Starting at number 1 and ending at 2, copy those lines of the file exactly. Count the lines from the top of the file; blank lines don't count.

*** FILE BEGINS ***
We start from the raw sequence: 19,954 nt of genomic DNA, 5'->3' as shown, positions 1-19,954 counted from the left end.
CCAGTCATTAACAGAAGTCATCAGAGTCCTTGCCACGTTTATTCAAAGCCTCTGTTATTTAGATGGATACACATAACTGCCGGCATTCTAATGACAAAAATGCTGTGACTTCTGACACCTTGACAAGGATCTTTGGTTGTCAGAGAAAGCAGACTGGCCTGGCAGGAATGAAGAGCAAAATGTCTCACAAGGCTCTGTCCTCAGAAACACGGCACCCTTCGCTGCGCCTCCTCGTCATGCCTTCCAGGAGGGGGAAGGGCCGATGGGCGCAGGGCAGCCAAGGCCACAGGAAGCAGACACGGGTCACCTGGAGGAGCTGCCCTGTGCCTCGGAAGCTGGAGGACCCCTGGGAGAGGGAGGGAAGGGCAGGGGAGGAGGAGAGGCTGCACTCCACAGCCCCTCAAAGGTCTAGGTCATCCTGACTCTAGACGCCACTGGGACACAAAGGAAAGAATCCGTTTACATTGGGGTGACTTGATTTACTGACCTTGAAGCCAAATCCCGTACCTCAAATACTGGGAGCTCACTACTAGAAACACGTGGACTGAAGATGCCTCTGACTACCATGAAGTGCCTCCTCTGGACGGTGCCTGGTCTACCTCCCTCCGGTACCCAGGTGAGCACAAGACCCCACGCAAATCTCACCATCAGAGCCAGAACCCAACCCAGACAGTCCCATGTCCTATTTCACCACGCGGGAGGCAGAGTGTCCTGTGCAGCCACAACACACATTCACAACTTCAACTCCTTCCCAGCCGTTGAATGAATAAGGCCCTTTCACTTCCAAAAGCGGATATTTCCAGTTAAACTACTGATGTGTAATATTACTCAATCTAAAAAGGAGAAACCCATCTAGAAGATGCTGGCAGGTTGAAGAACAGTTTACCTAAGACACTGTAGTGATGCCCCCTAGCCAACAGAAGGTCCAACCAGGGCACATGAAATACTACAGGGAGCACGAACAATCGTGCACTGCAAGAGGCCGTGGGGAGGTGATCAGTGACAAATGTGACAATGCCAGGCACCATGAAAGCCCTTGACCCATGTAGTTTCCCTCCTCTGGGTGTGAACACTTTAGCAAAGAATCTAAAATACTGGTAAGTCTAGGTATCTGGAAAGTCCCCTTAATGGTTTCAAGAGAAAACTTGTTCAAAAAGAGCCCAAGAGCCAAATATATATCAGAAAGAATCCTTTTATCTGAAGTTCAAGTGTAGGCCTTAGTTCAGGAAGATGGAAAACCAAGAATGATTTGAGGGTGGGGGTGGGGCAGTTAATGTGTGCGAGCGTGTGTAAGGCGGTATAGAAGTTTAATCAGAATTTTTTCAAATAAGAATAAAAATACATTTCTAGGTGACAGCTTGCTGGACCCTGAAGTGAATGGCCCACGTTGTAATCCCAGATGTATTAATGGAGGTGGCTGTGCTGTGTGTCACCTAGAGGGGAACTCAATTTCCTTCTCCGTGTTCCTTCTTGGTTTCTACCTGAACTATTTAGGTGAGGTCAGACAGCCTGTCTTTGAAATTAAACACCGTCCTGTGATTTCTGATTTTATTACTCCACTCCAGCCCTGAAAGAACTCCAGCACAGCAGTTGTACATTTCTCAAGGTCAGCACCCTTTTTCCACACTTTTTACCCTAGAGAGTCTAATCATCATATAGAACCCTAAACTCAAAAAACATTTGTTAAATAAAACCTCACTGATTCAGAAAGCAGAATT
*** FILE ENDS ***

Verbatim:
We start from the raw sequence: 19,954 nt of genomic DNA, 5'->3' as shown, positions 1-19,954 counted from the left end.
CCAGTCATTAACAGAAGTCATCAGAGTCCTTGCCACGTTTATTCAAAGCCTCTGTTATTTAGATGGATACACATAACTGCCGGCATTCTAATGACAAAAATGCTGTGACTTCTGACACCTTGACAAGGATCTTTGGTTGTCAGAGAAAGCAGACTGGCCTGGCAGGAATGAAGAGCAAAATGTCTCACAAGGCTCTGTCCTCAGAAACACGGCACCCTTCGCTGCGCCTCCTCGTCATGCCTTCCAGGAGGGGGAAGGGCCGATGGGCGCAGGGCAGCCAAGGCCACAGGAAGCAGACACGGGTCACCTGGAGGAGCTGCCCTGTGCCTCGGAAGCTGGAGGACCCCTGGGAGAGGGAGGGAAGGGCAGGGGAGGAGGAGAGGCTGCACTCCACAGCCCCTCAAAGGTCTAGGTCATCCTGACTCTAGACGCCACTGGGACACAAAGGAAAGAATCCGTTTACATTGGGGTGACTTGATTTACTGACCTTGAAGCCAAATCCCGTACCTCAAATACTGGGAGCTCACTACTAGAAACACGTGGACTGAAGATGCCTCTGACTACCATGAAGTGCCTCCTCTGGACGGTGCCTGGTCTACCTCCCTCCGGTACCCAGGTGAGCACAAGACCCCACGCAAATCTCACCATCAGAGCCAGAACCCAACCCAGACAGTCCCATGTCCTATTTCACCACGCGGGAGGCAGAGTGTCCTGTGCAGCCACAACACACATTCACAACTTCAACTCCTTCCCAGCCGTTGAATGAATAAGGCCCTTTCACTTCCAAAAGCGGATATTTCCAGTTAAACTACTGATGTGTAATATTACTCAATCTAAAAAGGAGAAACCCATCTAGAAGATGCTGGCAGGTTGAAGAACAGTTTACCTAAGACACTGTAGTGATGCCCCCTAGCCAACAGAAGGTCCAACCAGGGCACATGAAATACTACAGGGAGCACGAACAATCGTGCACTGCAAGAGGCCGTGGGGAGGTGATCAGTGACAAATGTGACAATGCCAGGCACCATGAAAGCCCTTGACCCATGTAGTTTCCCTCCTCTGGGTGTGAACACTTTAGCAAAGAATCTAAAATACTGGTAAGTCTAGGTATCTGGAAAGTCCCCTTAATGGTTTCAAGAGAAAACTTGTTCAAAAAGAGCCCAAGAGCCAAATATATATCAGAAAGAATCCTTTTATCTGAAGTTCAAGTGTAGGCCTTAGTTCAGGAAGATGGAAAACCAAGAATGATTTGAGGGTGGGGGTGGGGCAGTTAATGTGTGCGAGCGTGTGTAAGGCGGTATAGAAGTTTAATCAGAATTTTTTCAAATAAGAATAAAAATACATTTCTAGGTGACAGCTTGCTGGACCCTGAAGTGAATGGCCCACGTTGTAATCCCAGATGTATTAATGGAGGTGGCTGTGCTGTGTGTCACCTAGAGGGGAACTCAATTTCCTTCTCCGTGTTCCTTCTTGGTTTCTACCTGAACTATTTAGGTGAGGTCAGACAGCCTGTCTTTGAAATTAAACACCGTCCTGTGATTTCTGATTTTATTACTCCACTCCAGCCCTGAAAGAACTCCAGCACAGCAGTTGTACATTTCTCAAGGTCAGCACCCTTTTTCCACACTTTTTACCCTAGAGAGTCTAATCATCATATAGAACCCTAAACTCAAAAAACATTTGTTAAATAAAACCTCACTGATTCAGAAAGCAGAATT